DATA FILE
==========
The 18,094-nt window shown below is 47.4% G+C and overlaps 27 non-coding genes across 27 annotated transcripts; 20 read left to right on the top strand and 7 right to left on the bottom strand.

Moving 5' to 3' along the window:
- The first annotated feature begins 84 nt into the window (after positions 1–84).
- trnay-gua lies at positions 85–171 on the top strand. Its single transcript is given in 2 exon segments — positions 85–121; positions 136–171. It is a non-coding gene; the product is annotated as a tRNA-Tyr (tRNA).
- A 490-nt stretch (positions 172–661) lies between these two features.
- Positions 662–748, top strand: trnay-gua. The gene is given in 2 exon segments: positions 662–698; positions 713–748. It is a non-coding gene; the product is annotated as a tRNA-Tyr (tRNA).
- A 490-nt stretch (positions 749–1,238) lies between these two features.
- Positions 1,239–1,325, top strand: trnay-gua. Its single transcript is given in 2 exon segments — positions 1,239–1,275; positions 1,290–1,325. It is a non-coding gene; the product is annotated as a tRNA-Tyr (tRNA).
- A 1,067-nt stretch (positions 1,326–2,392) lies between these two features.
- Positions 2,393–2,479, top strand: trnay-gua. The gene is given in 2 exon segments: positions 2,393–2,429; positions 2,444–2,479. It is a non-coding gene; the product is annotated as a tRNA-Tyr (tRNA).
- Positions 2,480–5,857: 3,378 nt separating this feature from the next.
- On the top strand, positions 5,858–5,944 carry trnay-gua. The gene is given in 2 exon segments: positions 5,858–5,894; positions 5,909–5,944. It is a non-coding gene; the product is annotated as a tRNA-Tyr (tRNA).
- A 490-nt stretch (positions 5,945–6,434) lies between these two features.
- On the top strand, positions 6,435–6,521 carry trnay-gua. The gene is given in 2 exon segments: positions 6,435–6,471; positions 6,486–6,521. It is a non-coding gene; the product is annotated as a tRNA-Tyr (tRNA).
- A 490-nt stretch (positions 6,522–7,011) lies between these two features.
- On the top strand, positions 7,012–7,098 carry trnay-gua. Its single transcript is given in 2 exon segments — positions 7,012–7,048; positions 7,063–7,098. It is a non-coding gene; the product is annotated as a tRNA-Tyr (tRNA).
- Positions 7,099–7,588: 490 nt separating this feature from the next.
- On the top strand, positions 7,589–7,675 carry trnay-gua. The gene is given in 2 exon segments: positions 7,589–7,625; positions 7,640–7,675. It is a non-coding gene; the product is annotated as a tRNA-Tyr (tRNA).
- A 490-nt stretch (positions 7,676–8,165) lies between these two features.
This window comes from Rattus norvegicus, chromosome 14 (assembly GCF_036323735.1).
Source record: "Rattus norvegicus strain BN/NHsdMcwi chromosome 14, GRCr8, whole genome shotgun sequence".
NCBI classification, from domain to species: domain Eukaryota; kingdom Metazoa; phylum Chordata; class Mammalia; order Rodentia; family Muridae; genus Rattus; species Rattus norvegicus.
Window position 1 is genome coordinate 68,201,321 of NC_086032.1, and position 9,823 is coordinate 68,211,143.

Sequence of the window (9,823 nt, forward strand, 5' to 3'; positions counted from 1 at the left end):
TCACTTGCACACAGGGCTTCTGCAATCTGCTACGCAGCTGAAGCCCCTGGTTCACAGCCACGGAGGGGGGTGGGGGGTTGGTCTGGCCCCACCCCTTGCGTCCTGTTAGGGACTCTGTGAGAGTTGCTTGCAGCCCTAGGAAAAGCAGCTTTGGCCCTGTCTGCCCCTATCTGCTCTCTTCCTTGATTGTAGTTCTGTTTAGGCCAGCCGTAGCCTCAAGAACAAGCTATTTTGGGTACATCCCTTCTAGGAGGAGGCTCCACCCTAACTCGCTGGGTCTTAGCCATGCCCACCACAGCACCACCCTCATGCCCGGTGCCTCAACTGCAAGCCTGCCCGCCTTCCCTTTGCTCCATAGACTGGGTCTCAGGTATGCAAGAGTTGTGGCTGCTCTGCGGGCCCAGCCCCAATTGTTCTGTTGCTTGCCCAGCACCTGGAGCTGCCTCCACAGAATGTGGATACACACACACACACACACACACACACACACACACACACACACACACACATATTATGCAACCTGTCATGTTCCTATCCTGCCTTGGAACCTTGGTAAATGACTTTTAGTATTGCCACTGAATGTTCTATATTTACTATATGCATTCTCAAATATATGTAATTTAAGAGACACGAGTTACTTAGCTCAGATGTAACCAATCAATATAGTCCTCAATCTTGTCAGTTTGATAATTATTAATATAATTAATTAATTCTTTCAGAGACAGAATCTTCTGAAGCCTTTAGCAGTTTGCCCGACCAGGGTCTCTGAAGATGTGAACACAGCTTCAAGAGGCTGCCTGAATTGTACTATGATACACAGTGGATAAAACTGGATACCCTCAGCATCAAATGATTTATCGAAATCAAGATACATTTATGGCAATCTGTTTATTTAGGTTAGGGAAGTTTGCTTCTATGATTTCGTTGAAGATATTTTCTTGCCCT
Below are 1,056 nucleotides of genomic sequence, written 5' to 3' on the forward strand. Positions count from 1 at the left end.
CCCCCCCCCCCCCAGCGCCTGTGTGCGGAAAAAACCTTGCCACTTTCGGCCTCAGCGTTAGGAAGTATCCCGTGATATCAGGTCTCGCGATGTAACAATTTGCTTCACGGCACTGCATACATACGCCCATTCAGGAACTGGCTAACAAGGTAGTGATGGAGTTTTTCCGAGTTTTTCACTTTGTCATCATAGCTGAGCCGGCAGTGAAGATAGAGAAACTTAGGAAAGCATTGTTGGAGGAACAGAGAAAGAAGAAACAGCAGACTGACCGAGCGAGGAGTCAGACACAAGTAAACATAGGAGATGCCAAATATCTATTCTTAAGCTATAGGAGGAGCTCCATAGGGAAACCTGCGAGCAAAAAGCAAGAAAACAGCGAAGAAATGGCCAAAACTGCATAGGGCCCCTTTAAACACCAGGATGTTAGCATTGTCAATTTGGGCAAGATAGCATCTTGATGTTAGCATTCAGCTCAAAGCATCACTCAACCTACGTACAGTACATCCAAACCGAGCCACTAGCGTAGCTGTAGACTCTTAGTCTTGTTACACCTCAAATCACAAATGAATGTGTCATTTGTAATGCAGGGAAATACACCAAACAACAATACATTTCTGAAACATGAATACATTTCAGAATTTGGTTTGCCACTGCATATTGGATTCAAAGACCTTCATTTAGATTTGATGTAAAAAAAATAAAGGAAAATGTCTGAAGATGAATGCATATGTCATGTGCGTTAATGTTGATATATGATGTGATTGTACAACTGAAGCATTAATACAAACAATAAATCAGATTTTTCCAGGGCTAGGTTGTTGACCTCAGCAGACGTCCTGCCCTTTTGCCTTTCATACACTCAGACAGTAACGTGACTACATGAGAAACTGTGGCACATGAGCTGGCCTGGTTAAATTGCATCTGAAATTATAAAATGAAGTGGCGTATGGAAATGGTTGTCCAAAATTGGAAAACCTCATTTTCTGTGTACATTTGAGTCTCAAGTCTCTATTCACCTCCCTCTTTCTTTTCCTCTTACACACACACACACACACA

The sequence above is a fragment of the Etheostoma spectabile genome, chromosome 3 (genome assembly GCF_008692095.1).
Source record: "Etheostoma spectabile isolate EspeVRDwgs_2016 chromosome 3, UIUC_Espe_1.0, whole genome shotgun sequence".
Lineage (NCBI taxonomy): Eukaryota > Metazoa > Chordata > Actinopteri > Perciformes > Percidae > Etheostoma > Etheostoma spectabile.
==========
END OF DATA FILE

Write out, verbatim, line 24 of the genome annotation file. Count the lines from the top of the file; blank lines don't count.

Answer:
Sequence of the window (9,823 nt, forward strand, 5' to 3'; positions counted from 1 at the left end):